A Venetian's Description of the Council, 16O3

Giovanni Carlo Scaramelli, Venetian Secretary in England, to the Doge and Senate:

       . . . I accordingly went down to Richmond, although it was Easter Day, and found all the Palace, outside and in, full of an extraordinary crowd almost in uproar and on the tip-toe of expectation. I was immediately introduced into the Council Chamber. There I found sitting on long benches on each side of a table the Lord Chancellor, the Treasurer, the High Admiral, the Equerry (Scudiero), the Lord Chief justice of England, the Treasurer and the Comptroller of the Royal Household, the Chancellor of the Exchequer, and others not Peers but Knights. They numbered eleven in all, and no one was missing except the Archbishop of Canterbury, who is Primate of England and President of the Council as well. I was received with every mark of respect for your Serenity, although, as I have already reported, these Lords of the Council behave like so many kings. They compelled me to sit down on a brocaded chair at the head of the table, and listened to me with gracious and friendly mien.. . . [7 April, 1603]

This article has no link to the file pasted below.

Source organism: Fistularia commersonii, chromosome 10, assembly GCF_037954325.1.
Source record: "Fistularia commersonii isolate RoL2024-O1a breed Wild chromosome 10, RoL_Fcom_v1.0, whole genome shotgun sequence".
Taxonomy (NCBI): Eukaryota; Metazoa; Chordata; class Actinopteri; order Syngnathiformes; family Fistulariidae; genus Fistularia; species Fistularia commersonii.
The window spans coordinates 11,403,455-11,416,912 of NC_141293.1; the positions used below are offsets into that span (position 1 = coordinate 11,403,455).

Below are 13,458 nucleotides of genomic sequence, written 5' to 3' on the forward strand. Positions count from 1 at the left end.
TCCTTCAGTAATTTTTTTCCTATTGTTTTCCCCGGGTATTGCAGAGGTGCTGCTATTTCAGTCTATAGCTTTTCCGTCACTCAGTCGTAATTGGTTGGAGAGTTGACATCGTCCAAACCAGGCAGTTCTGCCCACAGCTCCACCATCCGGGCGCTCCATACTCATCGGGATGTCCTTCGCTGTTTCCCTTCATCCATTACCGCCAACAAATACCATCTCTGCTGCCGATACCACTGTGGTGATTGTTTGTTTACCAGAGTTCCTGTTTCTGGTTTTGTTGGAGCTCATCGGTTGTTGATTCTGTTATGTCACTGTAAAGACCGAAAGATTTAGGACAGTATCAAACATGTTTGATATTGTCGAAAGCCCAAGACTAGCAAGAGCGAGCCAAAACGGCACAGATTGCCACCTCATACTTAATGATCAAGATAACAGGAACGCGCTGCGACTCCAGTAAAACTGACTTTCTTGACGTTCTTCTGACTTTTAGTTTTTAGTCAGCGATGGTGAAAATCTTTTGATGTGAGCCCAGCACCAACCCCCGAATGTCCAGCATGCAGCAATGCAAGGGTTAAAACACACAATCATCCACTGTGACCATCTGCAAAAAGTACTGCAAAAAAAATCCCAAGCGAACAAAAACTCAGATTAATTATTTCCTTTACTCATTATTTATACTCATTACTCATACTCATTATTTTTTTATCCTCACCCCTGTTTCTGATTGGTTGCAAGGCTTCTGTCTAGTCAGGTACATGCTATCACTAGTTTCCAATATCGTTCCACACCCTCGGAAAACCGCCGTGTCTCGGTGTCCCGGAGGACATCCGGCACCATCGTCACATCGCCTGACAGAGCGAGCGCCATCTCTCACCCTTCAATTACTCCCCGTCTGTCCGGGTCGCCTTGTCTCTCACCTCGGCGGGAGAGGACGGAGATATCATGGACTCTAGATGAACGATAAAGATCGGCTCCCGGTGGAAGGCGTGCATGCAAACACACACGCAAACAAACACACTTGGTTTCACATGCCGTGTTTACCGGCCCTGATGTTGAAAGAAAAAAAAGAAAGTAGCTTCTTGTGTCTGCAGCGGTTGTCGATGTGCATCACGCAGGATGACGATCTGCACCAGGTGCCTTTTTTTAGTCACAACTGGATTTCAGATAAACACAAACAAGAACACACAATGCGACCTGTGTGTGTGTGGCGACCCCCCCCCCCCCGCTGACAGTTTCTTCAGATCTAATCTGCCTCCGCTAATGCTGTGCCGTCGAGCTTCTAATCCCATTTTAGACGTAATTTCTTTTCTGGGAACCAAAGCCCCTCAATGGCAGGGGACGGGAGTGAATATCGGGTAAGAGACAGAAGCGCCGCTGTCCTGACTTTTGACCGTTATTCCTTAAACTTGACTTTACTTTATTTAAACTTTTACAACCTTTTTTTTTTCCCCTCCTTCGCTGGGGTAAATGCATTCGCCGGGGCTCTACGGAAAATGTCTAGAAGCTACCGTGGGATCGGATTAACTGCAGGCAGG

[Calendar of State Papers (Venetian), 1592-1603, p. 567.]